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Eluned Morgan, Minister for the Welsh Language and Lifelong Learning

First published:
18 January 2018
Last updated:

At the end of October, the consultation on the White Paper, Striking the right balance:  proposals for a Welsh Language Bill closed. Among the responses  received was one from the Public Services Ombudsman for Wales. This response was made public by the Ombudsman and has been the subject of some debate, not least during the evidence sessions on the Public Services Ombudsman (Wales) Bill currently before the Assembly.

In his response, the Ombudsman made a proposal that the Ombudsman’s office should be responsible for handling complaints and investigations into alleged breaches of Welsh language standards which certain bodies are required to comply with in accordance with the Welsh Language (Wales) Measure 2011.

I have previously said, in response to questions from elected members in the Senedd and in committee, that I wished to consider this proposal in detail before making a decision whether to consult further. The proposal was not one of the options considered in the White Paper and therefore if we wished to pursue this option, I considered that a further consultation would be necessary.

I have now had time to consider the Ombudsman’s proposal in some detail. On the surface, there is merit to the proposition. The Ombudsman is expert at dealing with complaints and handling investigations in a wide range of circumstances where public services have failed.  The evidence suggests ombudsmen are effective at achieving results and efficient in the way they conduct their business. In addition, it is an objective of the Welsh Government, set out in our long term strategy for the Welsh language, Cymraeg 2050, to normalise the Welsh language. Transferring functions relating to complaints and investigations into compliance with Welsh language standards to the Ombudsman would help to achieve this by treating complaints and investigations relating to the Welsh language in the same way as other complaints about public services.  I also had the opportunity to consider the position in Catalunya and the Basque Country, where the public ombudsmen are responsible for handling complaints about breaches of language rights in those countries.  These are powerful arguments which we should bear in mind for the future.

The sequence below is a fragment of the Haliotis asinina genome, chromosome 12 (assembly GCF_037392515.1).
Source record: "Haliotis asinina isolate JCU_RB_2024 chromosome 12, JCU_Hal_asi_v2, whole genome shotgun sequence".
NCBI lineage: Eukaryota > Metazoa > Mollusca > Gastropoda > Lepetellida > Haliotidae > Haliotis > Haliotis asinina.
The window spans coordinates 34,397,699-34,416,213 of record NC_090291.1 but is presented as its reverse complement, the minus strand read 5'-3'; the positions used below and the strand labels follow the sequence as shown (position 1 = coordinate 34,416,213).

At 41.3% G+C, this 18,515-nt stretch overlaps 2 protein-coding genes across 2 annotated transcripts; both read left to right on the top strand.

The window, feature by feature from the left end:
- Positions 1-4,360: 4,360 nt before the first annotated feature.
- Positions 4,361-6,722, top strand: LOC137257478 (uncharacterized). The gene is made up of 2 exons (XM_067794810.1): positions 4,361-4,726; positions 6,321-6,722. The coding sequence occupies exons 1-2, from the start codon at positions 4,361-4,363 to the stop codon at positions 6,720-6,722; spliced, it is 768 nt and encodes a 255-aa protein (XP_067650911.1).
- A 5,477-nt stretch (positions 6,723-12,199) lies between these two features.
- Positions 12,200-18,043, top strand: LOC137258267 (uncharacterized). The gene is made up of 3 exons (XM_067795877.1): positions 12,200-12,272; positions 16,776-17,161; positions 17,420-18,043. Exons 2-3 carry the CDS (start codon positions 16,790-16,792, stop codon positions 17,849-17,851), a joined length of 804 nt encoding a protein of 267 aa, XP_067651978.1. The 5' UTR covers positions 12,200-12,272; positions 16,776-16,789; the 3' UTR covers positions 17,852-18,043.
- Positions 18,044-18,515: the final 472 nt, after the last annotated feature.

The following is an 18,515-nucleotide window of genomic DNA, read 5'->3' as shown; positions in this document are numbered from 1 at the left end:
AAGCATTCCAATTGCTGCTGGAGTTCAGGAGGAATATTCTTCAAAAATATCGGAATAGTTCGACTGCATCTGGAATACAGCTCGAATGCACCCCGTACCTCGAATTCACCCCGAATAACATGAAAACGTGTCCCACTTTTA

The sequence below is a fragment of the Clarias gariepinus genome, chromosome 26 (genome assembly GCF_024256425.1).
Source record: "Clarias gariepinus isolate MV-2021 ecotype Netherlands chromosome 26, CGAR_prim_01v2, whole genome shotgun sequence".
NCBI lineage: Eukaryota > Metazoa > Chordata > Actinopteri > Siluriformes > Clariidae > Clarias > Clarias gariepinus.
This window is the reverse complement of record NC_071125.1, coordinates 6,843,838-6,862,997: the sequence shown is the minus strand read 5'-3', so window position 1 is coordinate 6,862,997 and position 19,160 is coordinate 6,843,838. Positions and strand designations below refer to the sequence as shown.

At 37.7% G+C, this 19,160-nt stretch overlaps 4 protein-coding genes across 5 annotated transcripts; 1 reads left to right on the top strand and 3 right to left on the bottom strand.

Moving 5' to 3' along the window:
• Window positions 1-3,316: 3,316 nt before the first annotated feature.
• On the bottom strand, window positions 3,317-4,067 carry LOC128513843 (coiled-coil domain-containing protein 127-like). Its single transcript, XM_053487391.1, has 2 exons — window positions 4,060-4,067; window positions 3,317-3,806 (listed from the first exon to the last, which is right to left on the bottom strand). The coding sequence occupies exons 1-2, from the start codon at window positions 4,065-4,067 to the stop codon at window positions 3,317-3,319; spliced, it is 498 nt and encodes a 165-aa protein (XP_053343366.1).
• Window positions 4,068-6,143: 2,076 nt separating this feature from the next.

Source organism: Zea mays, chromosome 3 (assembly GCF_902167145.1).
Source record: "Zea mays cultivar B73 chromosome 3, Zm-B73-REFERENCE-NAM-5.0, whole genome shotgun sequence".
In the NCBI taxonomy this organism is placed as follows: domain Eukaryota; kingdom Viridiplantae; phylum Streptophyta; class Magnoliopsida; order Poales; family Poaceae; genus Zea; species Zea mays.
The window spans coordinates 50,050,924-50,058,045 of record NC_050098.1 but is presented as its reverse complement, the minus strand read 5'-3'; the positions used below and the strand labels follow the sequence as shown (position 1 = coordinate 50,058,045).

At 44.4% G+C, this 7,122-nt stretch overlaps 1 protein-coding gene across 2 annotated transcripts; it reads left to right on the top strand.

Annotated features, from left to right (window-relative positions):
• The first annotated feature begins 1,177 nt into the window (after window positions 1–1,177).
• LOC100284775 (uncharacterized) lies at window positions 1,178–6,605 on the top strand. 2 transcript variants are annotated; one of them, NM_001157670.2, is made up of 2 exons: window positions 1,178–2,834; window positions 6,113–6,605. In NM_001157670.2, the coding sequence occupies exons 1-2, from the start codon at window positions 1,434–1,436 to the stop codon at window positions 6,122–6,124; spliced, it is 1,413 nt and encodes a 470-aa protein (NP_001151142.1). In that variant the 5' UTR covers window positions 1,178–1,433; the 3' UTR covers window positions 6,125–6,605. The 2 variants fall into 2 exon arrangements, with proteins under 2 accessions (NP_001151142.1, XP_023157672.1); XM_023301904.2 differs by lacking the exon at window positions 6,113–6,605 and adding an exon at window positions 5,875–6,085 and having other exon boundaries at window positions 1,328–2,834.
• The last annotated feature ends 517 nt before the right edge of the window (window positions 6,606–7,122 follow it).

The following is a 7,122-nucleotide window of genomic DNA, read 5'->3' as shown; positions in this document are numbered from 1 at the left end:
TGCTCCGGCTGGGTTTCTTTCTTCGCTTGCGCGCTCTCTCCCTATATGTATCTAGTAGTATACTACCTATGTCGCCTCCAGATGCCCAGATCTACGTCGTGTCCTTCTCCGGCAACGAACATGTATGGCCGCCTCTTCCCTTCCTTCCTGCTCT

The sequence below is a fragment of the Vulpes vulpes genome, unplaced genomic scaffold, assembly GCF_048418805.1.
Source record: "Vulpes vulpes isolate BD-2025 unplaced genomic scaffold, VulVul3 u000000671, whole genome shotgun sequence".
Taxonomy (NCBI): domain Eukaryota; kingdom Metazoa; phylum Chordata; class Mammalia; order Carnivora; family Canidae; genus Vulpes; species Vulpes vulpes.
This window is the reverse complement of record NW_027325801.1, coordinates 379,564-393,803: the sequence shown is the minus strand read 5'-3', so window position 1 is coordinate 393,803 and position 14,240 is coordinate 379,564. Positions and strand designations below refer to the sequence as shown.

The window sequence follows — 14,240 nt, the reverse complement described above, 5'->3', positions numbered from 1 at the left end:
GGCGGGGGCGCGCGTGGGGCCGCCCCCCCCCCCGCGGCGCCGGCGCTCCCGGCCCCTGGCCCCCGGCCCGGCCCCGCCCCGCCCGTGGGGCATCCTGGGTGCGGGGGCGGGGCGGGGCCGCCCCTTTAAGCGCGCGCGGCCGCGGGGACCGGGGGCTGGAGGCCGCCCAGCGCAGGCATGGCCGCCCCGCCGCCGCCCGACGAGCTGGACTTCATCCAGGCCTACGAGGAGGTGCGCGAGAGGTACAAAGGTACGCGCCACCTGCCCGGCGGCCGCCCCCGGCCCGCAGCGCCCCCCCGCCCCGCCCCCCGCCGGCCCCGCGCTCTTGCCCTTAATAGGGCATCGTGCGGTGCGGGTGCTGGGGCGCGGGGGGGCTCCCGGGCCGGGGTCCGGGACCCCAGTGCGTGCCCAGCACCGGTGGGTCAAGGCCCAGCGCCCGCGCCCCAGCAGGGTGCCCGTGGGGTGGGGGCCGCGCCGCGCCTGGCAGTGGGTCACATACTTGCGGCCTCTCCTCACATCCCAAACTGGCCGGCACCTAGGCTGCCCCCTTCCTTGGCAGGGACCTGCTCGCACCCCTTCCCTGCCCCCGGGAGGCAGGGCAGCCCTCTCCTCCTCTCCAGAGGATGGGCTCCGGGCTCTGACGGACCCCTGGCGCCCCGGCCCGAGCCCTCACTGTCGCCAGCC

However, when the Ombudsman’s proposal is considered in detail, a number of difficulties emerge.  UK government departments and some private bodies, notably utilities, are already included in the Measure and can be required to comply with standards. In the White Paper we expressed a clear intention to seek powers to extend the standards to any private sector body which falls within the Assembly’s legislative competence. Other considerations include the limitations on the Ombudsman’s powers when it comes to enforcement, and the fact that standards relate not only to services to the public, but also to the services which employers provide to their employees.

If we were to act on the Ombudsman’s proposal, we would need to extend the scope of the Ombudsman’s powers significantly. At present, the Ombudsman’s jurisdiction only extends to devolved public services. This would need to be extended in order to include UK government departments and, potentially, any private sector body.  It would need to include services provided by employers to employees. We would need to consider enforcement powers for the Ombudsman or a complex arrangement involving either the proposed Commission, the Welsh Language Tribunal, or both. All in all, we would need to legislate for fundamental reforms to the Ombudsman’s remit and powers. I consider this would have implications much wider than Welsh language policy alone.

Having considered the Ombudsman’s proposal in detail, I have decided the difficulties outweigh the benefits. Therefore, I shall not be pursuing it further and I will not be conducting a consultation on the proposal. It has, nevertheless, given us food for thought and I thank the Ombudsman for his valuable and stimulating contribution to the debate on Welsh language legislation.

Next week I shall publish a report summarising the responses to the consultation on the White Paper, Striking the right balance: proposals for a Welsh Language Bill and the responses received.